Reversed and remanded for proceedings consistent with this opinion.

I concur in the result reached by my colleagues, but I do so with reservations.   In the first place, I depart from my colleagues' description of the Board's ruling as a “compendium of errors.”   The Board considered Blanco's claim of hardship as it related to her application for suspension of deportation and rejected it.   This was not a “compendium of errors.”

Secondly, I am concerned about the precedential effect of my colleagues' treatment of generalized violence as the equivalent of “extreme hardship.”   Civil unrest and generalized violence are conditions endemic to much of Central America.   They do not justify a claim of extreme hardship by every reluctant deportee to one of these countries.   Before Blanco can qualify for suspension from deportation, she must establish that her hardship would be different and more severe than would that of other illegal aliens returned to the same milieu.   See INS v. Jong Ha Wang, 450 U.S. 139, 145, 101 S.Ct. 1027, 1031-32, 67 L.Ed.2d 123 (1981).   See also Vargas v. INS, 826 F.2d 1394, 1397 (5th Cir.1987);  Marquez-Medina, 765 F.2d 673, 676-77 (7th Cir.1985).   This is not what Blanco claimed or proved.   Indeed, in the motion to reopen Blanco's case and provide her a suspension of deportation hearing, her counsel, quoting Senator DeConcini stated that Mrs. Blanco and her children “like thousands of other Salvadorans, ‘have been the innocent victims of war, random violence, and civil strife in their homeland.’ ”   Moreover, in the decision of the Board of Immigration Appeals, the Board stated that Mrs. Blanco was “fleeing general conditions of violence” and that “at no time has [she] been directly or indirectly threatened or harmed by anyone in El Salvador on account of her political opinion, nor has she established a pattern or practice of persecution of groups of persons situated similarly to [her].”   We are required to give substantial deference to the Board's findings of fact.   If they are supported by reasonable, substantial and probative evidence on the record considered as a whole, they are conclusive.  Maikovskis v. INS, 773 F.2d 435, 446 (2d Cir.1995);  Sarkis v. Sava, 599 F.Supp. 724, 726 (E.D.N.Y.1984).

I am content with my colleagues' finding of extreme hardship but not on the ground that her exposure to violence was more severe than that of other Salvadoran refugees.


1.   In the transcript of her 1987 deportation hearing, Blanco states that her husband was killed in an automobile accident.   She claims this was a mistranslation, and that in fact her husband was killed in cross-fire between the military and guerrillas.

2.   Although the ABC settlement entitles class members to an administrative reopening of their asylum claim only, it does not preclude them from seeking reopening for alternative forms of relief, such as a suspension of deportation.  ABC, 760 F.Supp. at 811.

3.   The statute provides that:(a) ․ the Attorney General may, in his discretion, suspend deportation and adjust the status to that of an alien lawfully admitted for permanent residence, in the case of an alien ․ who applies to the Attorney General for suspension of deportation and-(1) is deportable under any law of the United States except the provisions specified in paragraph (2) of this subsection;  has been physically present in the United States for a continuous period of not less than seven years immediately preceding the date of such application, and proves that during all of such period he was and is a person of good moral character;  and is a person whose deportation would, in the opinion of the Attorney General, result in extreme hardship to the alien or to his spouse, parent, or child, who is a citizen of the United States or an alien lawfully admitted for permanent residence.8 U.S.C. § 1254(a)(1).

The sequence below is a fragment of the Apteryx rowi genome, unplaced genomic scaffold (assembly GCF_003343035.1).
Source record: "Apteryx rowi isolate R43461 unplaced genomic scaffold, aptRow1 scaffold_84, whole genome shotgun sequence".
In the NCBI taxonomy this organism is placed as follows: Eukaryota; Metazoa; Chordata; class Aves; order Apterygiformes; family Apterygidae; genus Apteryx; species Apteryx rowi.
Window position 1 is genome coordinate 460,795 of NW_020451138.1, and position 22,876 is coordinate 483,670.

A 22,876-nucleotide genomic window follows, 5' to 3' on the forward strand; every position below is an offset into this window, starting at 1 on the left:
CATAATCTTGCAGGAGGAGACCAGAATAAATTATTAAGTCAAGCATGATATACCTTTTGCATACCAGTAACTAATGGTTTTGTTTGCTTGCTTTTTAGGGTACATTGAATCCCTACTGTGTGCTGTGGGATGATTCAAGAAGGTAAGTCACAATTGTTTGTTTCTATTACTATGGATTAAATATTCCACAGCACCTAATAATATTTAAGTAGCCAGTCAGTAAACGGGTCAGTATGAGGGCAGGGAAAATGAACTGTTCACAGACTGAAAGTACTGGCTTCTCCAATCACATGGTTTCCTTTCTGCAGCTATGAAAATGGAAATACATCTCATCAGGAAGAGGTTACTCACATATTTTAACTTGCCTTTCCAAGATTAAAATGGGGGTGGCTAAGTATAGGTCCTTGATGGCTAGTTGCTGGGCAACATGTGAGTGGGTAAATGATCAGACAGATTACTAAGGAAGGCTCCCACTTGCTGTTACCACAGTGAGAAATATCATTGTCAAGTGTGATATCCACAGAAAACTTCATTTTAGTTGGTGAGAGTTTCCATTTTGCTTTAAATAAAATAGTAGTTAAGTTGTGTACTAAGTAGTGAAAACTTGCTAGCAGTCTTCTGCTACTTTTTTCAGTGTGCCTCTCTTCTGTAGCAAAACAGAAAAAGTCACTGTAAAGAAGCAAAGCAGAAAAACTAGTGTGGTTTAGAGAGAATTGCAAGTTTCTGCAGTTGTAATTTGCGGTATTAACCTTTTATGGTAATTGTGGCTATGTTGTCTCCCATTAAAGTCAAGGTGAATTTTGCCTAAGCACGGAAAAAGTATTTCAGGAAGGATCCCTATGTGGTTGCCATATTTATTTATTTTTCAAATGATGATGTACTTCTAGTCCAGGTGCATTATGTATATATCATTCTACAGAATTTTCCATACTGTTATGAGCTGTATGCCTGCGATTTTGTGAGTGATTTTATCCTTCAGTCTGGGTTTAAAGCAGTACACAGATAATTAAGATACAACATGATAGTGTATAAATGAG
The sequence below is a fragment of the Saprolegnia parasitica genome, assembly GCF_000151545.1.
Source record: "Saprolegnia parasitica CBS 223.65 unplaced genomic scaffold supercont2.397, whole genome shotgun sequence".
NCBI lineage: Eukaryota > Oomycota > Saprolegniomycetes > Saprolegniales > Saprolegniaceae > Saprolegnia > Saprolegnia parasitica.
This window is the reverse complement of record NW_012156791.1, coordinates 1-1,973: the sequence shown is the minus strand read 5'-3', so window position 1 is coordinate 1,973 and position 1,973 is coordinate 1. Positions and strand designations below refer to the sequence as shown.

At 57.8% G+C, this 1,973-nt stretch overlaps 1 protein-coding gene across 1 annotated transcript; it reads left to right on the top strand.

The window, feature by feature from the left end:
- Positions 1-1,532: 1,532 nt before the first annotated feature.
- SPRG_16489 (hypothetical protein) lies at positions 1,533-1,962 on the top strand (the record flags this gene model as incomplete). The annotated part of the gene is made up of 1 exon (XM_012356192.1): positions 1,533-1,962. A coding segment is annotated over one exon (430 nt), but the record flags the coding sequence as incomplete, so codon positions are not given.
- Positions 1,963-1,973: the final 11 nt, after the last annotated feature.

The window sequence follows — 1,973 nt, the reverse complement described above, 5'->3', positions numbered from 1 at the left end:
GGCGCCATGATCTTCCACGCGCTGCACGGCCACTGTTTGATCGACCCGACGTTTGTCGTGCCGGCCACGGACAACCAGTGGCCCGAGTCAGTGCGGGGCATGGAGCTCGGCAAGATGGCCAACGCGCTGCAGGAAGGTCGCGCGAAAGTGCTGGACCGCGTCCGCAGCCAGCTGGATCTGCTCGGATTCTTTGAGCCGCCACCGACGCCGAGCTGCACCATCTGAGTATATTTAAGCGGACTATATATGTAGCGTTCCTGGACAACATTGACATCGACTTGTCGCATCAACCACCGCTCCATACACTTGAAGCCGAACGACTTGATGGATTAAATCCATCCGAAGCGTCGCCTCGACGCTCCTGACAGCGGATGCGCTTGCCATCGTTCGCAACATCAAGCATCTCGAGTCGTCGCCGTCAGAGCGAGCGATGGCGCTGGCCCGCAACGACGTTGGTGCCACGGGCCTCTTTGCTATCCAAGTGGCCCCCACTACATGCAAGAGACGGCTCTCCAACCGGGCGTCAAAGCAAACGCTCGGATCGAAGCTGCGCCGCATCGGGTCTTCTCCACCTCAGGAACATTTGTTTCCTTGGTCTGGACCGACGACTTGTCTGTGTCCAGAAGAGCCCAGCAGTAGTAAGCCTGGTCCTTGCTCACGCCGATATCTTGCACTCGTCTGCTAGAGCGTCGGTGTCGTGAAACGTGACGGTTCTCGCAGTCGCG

4.   Furthermore, motions to reopen deportation proceedings, like petitions for rehearing or motions for new trial, are heavily disfavored;  denials of reopening are reviewed only for abuse of discretion.  INS v. Doherty, 502 U.S. 314, 321-22, 112 S.Ct. 719, 724-25, 116 L.Ed.2d 823 (1992).   The rationale behind this policy in the immigration context is to avoid delay and abuse of the process by aliens who, through dilatory tactics or outright evasion of deportation, are able to produce new and material equities (such as years of residency, a resident spouse or native-born children) sufficient to establish a prima facie case for relief from deportation.  INS v. Abudu, 485 U.S. 94, 107, 108 S.Ct. 904, 913, 99 L.Ed.2d 90 (1988);  INS v. Jong Ha Wang, 450 U.S. 139, 143-44 n. 5, 101 S.Ct. 1027, 1030 n. 5, 67 L.Ed.2d 123 (1981).   Blanco nonetheless argues that the abuse of discretion standard is inappropriate in this case because, her deportation having been stayed indefinitely as a result of the ABC settlement, her application to reopen for a suspension hearing would cause no delay, evasion, or abuse of process.   We need not resolve this question, because we find clear abuse of discretion by the BIA in ruling on Blanco's motion.

5.   In order to be eligible for asylum or withholding of deportation, an applicant must show a well-founded fear or threat of persecution on account of political opinion, race, religion, nationality, or membership in a particular social group.   See 8 U.S.C. §§ 1101(a)(42)(A) and 1253(h).

6.   We note also that Blanco's motion was not a request to reopen for the purpose of hearing anew a previously adjudicated claim, but an application for a completely different remedy unavailable to her at the time of her deportation hearing.   This circumstance favors her motion to reopen.   See 8 C.F.R. § 3.2 (1994) (barring reopening where right to apply for underlying remedy was explained and available to alien at former hearing, unless new claim for relief “is sought on the basis of circumstances which have arisen subsequent to the hearing”);  see also INS v. Doherty, 502 U.S. 314, 329-30, 112 S.Ct. 719, 728, 116 L.Ed.2d 823 (1992) (Scalia, J., concurring in the judgment in part and dissenting in part) (more generous treatment appropriate when motion to reopen is analogous to a “remand for further proceedings,” as opposed to readjudication of previously heard claims).

LEVAL, Circuit Judge: